non-traumatic spinal cord injury

Degenerative Cervical Myelopathy: Navigating Management in the Primary Care Setting


Karlo M. Pedro, MD,1 James Milligan, MD,2 Michael G. Fehlings, MD, PhD,3

1 Division of Neurosurgery, Krembil Neuroscience Centre, University Health Network, Toronto, ON, Canada.
2 McMaster University, Department of Family Medicine, Hamilton, ON, Canada.
3Division of Neurosurgery and Spine Program, Department of Surgery, University of Toronto, Toronto, ON, Canada.


Abstract: Degenerative cervical myelopathy (DCM) is a progressive and acquired spinal disorder that represents a potentially reversible cause of spinal cord impairment among adults. It remains underdiagnosed due to a low level of awareness amongst the public and healthcare professionals. Diagnosis is anchored on high clinical suspicion after a thorough history and physical examination and confirmed using magnetic resonance (MR) imaging of the cervical spine. Improving early diagnosis and ensuring timely surgical intervention are crucial in preventing long-term disability and optimizing long-term outcomes for DCM patients.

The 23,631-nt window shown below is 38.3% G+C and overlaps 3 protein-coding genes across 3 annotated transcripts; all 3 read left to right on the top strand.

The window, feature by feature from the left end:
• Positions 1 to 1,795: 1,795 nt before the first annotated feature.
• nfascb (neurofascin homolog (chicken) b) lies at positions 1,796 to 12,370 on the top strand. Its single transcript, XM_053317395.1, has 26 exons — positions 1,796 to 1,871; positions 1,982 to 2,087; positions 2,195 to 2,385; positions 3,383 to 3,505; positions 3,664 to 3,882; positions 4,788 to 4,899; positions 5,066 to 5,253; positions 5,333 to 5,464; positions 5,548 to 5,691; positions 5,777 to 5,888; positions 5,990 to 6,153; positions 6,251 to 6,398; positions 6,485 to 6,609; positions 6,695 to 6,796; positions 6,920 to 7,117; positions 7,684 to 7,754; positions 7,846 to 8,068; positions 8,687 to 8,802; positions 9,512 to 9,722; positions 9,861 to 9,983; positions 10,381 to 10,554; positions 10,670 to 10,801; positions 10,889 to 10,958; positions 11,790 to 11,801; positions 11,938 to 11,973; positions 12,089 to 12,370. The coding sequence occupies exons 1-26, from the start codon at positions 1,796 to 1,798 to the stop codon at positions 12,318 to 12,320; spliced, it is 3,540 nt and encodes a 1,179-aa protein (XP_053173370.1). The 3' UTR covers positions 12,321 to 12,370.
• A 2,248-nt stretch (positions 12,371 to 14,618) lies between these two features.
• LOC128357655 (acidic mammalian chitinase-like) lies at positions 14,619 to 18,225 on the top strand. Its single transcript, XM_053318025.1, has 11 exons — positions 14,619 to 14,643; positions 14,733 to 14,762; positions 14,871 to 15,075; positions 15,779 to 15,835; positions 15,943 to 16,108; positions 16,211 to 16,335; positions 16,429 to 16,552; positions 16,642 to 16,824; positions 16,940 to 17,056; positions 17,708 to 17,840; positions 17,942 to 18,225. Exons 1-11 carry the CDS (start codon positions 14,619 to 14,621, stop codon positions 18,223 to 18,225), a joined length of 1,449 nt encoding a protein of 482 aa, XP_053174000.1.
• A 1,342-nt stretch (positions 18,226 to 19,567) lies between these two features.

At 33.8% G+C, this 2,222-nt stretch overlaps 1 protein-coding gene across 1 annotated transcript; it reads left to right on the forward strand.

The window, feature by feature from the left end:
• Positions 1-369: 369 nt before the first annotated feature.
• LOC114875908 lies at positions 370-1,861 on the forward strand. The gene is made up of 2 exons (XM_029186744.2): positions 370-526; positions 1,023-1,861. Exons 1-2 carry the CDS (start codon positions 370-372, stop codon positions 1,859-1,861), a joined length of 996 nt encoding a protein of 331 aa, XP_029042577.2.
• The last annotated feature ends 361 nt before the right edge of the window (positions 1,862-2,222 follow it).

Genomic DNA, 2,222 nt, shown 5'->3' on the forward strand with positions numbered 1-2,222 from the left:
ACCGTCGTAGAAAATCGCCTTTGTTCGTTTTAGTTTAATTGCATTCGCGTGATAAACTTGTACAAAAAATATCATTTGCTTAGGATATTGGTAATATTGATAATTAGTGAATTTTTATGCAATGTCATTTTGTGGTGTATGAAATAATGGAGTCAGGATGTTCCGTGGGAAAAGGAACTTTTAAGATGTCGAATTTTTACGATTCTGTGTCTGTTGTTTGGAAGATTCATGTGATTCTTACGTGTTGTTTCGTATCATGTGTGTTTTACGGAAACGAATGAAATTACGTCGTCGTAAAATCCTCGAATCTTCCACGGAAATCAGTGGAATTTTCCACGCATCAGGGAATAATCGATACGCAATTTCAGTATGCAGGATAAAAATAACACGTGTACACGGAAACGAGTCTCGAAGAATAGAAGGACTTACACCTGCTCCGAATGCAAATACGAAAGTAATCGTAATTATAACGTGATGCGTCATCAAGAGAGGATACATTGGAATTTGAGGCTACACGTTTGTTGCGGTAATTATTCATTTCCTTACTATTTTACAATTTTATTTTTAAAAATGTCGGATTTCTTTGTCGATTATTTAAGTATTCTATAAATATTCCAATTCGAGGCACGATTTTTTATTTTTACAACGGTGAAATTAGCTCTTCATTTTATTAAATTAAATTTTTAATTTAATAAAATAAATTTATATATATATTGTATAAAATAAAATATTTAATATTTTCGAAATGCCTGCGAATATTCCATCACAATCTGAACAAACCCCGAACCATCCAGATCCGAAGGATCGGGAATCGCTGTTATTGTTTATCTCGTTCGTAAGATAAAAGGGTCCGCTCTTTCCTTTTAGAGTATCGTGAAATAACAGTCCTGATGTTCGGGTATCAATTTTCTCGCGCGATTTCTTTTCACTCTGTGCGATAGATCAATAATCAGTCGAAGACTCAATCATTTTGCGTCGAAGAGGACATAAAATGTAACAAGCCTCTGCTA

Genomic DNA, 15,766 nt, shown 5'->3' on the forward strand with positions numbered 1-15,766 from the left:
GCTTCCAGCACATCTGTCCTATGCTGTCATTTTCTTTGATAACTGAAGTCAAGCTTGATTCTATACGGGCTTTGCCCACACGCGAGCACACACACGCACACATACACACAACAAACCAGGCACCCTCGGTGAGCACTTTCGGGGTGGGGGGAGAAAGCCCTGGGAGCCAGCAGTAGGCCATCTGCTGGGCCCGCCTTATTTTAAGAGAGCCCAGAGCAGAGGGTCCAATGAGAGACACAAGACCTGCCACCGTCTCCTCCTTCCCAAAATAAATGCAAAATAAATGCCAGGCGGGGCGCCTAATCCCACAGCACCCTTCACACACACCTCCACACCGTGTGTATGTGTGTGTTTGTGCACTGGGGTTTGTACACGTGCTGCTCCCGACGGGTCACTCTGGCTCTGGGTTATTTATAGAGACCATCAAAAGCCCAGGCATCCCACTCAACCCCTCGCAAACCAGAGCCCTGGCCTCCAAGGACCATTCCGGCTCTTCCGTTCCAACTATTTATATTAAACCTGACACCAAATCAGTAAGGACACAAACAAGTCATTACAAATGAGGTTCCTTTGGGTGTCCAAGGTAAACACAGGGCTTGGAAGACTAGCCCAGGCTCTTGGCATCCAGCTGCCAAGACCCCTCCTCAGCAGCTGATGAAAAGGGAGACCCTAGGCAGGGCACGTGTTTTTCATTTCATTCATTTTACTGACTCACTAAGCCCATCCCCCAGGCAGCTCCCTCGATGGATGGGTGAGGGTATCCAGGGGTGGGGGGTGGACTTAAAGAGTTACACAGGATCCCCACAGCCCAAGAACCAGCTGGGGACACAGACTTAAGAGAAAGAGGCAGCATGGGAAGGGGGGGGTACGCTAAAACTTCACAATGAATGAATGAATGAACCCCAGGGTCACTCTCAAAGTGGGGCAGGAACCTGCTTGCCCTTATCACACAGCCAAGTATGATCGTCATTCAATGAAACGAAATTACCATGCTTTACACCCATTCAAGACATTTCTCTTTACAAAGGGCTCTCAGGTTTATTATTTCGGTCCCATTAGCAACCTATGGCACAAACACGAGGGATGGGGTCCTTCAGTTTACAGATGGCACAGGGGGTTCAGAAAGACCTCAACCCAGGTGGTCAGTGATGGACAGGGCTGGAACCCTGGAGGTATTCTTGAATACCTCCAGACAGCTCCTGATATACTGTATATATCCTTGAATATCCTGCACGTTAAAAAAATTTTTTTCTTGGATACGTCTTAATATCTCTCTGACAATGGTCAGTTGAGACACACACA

Key Words:degenerative cervical myelopathy, myelopathy, non-traumatic spinal cord injury, primary care.

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DCM is the most common cause of non-traumatic spinal cord dysfunction among adults worldwide
DCM is a potentially reversible disease with profound neurologic implications if left untreated
A thorough history and physical examination, supplemented with MR imaging of the cervical spine, are key elements to avoid misdiagnosis and delays in management
The hallmark signs of DCM are deterioration of hand motor function (eg. decreased coordination/clumsiness) as well as gait instability
MRI is the imaging of choice to confirm a diagnosis of DCM
Surgery is the only proven therapy that can halt the progression of DCM
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